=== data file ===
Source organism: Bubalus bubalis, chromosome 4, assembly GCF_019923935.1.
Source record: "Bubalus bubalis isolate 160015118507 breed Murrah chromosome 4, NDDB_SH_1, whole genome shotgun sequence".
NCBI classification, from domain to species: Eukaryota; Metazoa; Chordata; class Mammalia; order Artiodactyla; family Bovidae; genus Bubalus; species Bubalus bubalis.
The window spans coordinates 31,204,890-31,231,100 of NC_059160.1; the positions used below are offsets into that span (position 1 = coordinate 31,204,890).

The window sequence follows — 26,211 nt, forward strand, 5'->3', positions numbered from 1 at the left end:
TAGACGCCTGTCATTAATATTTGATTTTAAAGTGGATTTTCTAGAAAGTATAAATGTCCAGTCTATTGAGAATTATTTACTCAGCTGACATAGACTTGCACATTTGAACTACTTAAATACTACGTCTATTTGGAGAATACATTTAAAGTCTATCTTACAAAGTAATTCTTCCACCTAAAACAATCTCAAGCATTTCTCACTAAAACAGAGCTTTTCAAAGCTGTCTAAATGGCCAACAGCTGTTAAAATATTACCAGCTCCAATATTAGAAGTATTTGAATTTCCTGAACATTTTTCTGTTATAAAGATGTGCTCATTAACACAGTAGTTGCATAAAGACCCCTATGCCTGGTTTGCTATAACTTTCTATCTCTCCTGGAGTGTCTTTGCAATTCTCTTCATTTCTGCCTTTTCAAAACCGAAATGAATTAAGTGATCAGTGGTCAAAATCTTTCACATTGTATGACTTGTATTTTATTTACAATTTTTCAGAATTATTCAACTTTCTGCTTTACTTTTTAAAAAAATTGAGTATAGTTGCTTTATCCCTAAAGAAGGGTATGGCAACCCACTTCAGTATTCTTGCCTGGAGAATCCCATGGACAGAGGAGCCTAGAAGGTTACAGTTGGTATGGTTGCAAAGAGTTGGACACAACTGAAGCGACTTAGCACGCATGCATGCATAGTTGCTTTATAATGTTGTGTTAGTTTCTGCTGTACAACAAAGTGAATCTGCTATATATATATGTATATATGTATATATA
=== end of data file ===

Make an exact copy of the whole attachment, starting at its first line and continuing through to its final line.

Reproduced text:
Source organism: Bubalus bubalis, chromosome 4, assembly GCF_019923935.1.
Source record: "Bubalus bubalis isolate 160015118507 breed Murrah chromosome 4, NDDB_SH_1, whole genome shotgun sequence".
NCBI classification, from domain to species: Eukaryota; Metazoa; Chordata; class Mammalia; order Artiodactyla; family Bovidae; genus Bubalus; species Bubalus bubalis.
The window spans coordinates 31,204,890-31,231,100 of NC_059160.1; the positions used below are offsets into that span (position 1 = coordinate 31,204,890).

The window sequence follows — 26,211 nt, forward strand, 5'->3', positions numbered from 1 at the left end:
TAGACGCCTGTCATTAATATTTGATTTTAAAGTGGATTTTCTAGAAAGTATAAATGTCCAGTCTATTGAGAATTATTTACTCAGCTGACATAGACTTGCACATTTGAACTACTTAAATACTACGTCTATTTGGAGAATACATTTAAAGTCTATCTTACAAAGTAATTCTTCCACCTAAAACAATCTCAAGCATTTCTCACTAAAACAGAGCTTTTCAAAGCTGTCTAAATGGCCAACAGCTGTTAAAATATTACCAGCTCCAATATTAGAAGTATTTGAATTTCCTGAACATTTTTCTGTTATAAAGATGTGCTCATTAACACAGTAGTTGCATAAAGACCCCTATGCCTGGTTTGCTATAACTTTCTATCTCTCCTGGAGTGTCTTTGCAATTCTCTTCATTTCTGCCTTTTCAAAACCGAAATGAATTAAGTGATCAGTGGTCAAAATCTTTCACATTGTATGACTTGTATTTTATTTACAATTTTTCAGAATTATTCAACTTTCTGCTTTACTTTTTAAAAAAATTGAGTATAGTTGCTTTATCCCTAAAGAAGGGTATGGCAACCCACTTCAGTATTCTTGCCTGGAGAATCCCATGGACAGAGGAGCCTAGAAGGTTACAGTTGGTATGGTTGCAAAGAGTTGGACACAACTGAAGCGACTTAGCACGCATGCATGCATAGTTGCTTTATAATGTTGTGTTAGTTTCTGCTGTACAACAAAGTGAATCTGCTATATATATATGTATATATGTATATATA